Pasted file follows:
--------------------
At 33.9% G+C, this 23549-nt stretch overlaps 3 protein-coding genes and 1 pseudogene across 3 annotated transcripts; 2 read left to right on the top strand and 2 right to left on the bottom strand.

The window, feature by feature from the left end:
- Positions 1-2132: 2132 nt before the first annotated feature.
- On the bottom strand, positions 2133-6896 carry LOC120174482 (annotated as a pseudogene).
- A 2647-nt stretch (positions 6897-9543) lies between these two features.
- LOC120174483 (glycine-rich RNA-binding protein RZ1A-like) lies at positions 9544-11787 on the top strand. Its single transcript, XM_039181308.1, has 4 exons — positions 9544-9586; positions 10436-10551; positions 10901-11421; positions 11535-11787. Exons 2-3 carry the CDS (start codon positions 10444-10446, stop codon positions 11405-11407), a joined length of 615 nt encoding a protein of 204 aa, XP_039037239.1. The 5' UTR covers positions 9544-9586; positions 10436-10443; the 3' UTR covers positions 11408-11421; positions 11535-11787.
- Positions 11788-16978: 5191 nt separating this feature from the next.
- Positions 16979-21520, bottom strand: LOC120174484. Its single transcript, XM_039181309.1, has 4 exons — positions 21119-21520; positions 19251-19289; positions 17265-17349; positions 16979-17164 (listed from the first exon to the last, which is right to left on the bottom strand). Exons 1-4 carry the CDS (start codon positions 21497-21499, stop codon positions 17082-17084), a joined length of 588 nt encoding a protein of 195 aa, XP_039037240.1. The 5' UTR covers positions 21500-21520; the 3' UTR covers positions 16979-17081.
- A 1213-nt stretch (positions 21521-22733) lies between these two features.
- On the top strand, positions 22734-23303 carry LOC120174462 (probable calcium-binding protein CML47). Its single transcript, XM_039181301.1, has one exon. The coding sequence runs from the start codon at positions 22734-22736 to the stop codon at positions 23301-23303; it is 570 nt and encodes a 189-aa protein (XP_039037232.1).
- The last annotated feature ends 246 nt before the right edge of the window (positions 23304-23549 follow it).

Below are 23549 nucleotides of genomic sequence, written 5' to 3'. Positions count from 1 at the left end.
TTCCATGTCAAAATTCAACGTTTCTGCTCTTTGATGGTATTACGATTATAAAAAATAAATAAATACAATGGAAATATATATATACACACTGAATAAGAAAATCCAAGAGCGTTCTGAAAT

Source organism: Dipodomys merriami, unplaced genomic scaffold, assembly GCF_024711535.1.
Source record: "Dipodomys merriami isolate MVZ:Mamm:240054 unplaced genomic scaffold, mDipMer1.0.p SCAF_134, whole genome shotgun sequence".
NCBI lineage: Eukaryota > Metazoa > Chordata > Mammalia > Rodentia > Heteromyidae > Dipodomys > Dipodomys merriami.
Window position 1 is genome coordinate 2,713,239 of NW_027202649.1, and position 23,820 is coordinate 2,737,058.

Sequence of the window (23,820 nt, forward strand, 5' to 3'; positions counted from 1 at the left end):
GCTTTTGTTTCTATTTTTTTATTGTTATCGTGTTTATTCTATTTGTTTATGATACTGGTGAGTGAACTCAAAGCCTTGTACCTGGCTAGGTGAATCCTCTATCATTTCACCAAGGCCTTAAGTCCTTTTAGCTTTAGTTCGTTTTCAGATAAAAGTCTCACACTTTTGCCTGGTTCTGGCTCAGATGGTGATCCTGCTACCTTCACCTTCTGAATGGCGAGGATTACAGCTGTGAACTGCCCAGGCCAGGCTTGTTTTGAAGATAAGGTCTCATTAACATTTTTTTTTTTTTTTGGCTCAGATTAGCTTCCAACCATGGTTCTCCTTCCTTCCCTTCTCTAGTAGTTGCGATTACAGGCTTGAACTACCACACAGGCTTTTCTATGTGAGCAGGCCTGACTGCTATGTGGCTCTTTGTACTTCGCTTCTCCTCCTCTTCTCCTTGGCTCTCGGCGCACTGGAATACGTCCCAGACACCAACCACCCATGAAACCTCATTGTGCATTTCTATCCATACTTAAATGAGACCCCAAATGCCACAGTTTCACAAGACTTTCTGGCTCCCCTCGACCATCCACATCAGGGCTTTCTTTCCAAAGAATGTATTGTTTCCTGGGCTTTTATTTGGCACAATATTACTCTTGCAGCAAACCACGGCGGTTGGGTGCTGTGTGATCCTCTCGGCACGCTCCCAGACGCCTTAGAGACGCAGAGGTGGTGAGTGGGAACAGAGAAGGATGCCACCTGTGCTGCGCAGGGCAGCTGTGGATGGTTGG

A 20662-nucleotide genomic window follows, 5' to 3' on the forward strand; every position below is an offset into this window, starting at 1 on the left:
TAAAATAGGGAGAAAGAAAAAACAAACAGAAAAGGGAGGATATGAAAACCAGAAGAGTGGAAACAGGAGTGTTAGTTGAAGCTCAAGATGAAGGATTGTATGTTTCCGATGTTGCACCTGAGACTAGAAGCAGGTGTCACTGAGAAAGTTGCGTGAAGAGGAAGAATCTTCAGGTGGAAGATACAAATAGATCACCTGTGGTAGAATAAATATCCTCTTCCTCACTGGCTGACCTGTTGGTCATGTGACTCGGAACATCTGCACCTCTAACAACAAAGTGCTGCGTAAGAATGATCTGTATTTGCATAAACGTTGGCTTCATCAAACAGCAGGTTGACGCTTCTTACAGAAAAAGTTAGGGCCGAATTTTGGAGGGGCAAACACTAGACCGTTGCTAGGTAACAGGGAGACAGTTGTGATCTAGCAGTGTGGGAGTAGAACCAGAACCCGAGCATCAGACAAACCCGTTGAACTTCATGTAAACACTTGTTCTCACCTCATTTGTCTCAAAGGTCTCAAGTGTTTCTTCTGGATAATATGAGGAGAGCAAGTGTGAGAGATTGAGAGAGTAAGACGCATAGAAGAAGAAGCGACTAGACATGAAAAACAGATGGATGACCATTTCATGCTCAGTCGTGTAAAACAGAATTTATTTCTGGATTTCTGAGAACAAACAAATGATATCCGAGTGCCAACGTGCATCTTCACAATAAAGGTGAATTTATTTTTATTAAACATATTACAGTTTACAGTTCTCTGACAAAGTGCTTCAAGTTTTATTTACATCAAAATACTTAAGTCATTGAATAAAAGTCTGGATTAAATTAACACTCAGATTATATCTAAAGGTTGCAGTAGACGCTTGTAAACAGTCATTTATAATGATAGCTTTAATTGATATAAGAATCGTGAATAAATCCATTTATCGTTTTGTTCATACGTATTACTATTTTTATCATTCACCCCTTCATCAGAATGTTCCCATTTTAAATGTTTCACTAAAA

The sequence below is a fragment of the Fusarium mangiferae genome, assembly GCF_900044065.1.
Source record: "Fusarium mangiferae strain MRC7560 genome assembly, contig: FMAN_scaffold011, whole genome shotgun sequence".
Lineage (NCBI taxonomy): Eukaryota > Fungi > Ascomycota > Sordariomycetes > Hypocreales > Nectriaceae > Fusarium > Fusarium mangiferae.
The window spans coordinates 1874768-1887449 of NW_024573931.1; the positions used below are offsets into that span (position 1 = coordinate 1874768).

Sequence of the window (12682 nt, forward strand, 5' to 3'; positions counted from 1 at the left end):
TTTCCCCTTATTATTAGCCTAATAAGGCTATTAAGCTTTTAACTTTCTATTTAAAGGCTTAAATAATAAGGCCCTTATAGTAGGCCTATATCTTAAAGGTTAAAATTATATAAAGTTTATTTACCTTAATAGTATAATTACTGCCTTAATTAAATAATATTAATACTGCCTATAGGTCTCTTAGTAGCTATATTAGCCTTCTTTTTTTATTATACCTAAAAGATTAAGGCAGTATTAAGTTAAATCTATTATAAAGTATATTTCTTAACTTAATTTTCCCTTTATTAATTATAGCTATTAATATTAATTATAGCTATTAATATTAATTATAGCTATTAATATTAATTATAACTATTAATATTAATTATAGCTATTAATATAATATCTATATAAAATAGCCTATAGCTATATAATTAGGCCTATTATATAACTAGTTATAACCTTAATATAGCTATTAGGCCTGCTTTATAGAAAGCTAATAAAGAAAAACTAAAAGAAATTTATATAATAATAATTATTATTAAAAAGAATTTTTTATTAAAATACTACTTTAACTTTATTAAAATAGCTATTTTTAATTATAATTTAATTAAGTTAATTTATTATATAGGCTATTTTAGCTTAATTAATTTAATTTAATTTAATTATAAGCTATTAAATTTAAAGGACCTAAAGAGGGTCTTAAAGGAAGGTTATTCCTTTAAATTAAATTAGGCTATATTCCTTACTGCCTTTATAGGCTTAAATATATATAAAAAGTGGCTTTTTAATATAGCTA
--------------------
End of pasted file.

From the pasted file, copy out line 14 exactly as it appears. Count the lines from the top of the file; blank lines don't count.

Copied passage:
Source organism: Dipodomys merriami, unplaced genomic scaffold, assembly GCF_024711535.1.